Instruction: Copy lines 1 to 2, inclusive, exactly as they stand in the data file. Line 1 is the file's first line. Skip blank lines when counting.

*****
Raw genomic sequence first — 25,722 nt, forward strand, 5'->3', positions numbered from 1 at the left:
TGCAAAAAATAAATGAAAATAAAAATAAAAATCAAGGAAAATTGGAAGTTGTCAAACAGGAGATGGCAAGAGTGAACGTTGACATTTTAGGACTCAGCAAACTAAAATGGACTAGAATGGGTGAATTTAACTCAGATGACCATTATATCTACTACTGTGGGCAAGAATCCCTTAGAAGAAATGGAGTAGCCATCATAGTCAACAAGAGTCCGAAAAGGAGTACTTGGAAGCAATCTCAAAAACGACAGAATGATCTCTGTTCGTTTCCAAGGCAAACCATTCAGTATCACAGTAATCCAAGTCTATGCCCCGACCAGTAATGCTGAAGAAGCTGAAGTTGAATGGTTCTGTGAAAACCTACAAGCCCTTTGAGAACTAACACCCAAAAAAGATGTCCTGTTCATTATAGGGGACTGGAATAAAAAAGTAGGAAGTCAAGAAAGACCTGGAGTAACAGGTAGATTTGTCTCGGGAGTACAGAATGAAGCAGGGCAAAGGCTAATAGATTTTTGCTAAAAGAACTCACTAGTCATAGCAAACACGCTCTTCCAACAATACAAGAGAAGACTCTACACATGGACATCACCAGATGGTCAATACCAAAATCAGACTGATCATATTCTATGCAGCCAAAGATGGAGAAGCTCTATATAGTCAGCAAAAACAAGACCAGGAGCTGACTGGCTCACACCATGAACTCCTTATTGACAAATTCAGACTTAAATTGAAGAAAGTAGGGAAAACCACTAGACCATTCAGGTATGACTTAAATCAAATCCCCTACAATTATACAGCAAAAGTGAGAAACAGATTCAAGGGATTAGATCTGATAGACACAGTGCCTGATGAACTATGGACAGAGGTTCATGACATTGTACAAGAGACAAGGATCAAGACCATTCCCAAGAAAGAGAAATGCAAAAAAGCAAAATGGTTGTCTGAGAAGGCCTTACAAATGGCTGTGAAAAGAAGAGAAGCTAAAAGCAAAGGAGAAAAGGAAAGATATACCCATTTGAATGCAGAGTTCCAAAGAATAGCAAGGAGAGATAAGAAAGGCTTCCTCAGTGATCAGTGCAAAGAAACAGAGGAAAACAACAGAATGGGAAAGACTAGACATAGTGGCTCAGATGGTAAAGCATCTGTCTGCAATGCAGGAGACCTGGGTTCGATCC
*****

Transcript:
Raw genomic sequence first — 25,722 nt, forward strand, 5'->3', positions numbered from 1 at the left:
TGCAAAAAATAAATGAAAATAAAAATAAAAATCAAGGAAAATTGGAAGTTGTCAAACAGGAGATGGCAAGAGTGAACGTTGACATTTTAGGACTCAGCAAACTAAAATGGACTAGAATGGGTGAATTTAACTCAGATGACCATTATATCTACTACTGTGGGCAAGAATCCCTTAGAAGAAATGGAGTAGCCATCATAGTCAACAAGAGTCCGAAAAGGAGTACTTGGAAGCAATCTCAAAAACGACAGAATGATCTCTGTTCGTTTCCAAGGCAAACCATTCAGTATCACAGTAATCCAAGTCTATGCCCCGACCAGTAATGCTGAAGAAGCTGAAGTTGAATGGTTCTGTGAAAACCTACAAGCCCTTTGAGAACTAACACCCAAAAAAGATGTCCTGTTCATTATAGGGGACTGGAATAAAAAAGTAGGAAGTCAAGAAAGACCTGGAGTAACAGGTAGATTTGTCTCGGGAGTACAGAATGAAGCAGGGCAAAGGCTAATAGATTTTTGCTAAAAGAACTCACTAGTCATAGCAAACACGCTCTTCCAACAATACAAGAGAAGACTCTACACATGGACATCACCAGATGGTCAATACCAAAATCAGACTGATCATATTCTATGCAGCCAAAGATGGAGAAGCTCTATATAGTCAGCAAAAACAAGACCAGGAGCTGACTGGCTCACACCATGAACTCCTTATTGACAAATTCAGACTTAAATTGAAGAAAGTAGGGAAAACCACTAGACCATTCAGGTATGACTTAAATCAAATCCCCTACAATTATACAGCAAAAGTGAGAAACAGATTCAAGGGATTAGATCTGATAGACACAGTGCCTGATGAACTATGGACAGAGGTTCATGACATTGTACAAGAGACAAGGATCAAGACCATTCCCAAGAAAGAGAAATGCAAAAAAGCAAAATGGTTGTCTGAGAAGGCCTTACAAATGGCTGTGAAAAGAAGAGAAGCTAAAAGCAAAGGAGAAAAGGAAAGATATACCCATTTGAATGCAGAGTTCCAAAGAATAGCAAGGAGAGATAAGAAAGGCTTCCTCAGTGATCAGTGCAAAGAAACAGAGGAAAACAACAGAATGGGAAAGACTAGACATAGTGGCTCAGATGGTAAAGCATCTGTCTGCAATGCAGGAGACCTGGGTTCGATCC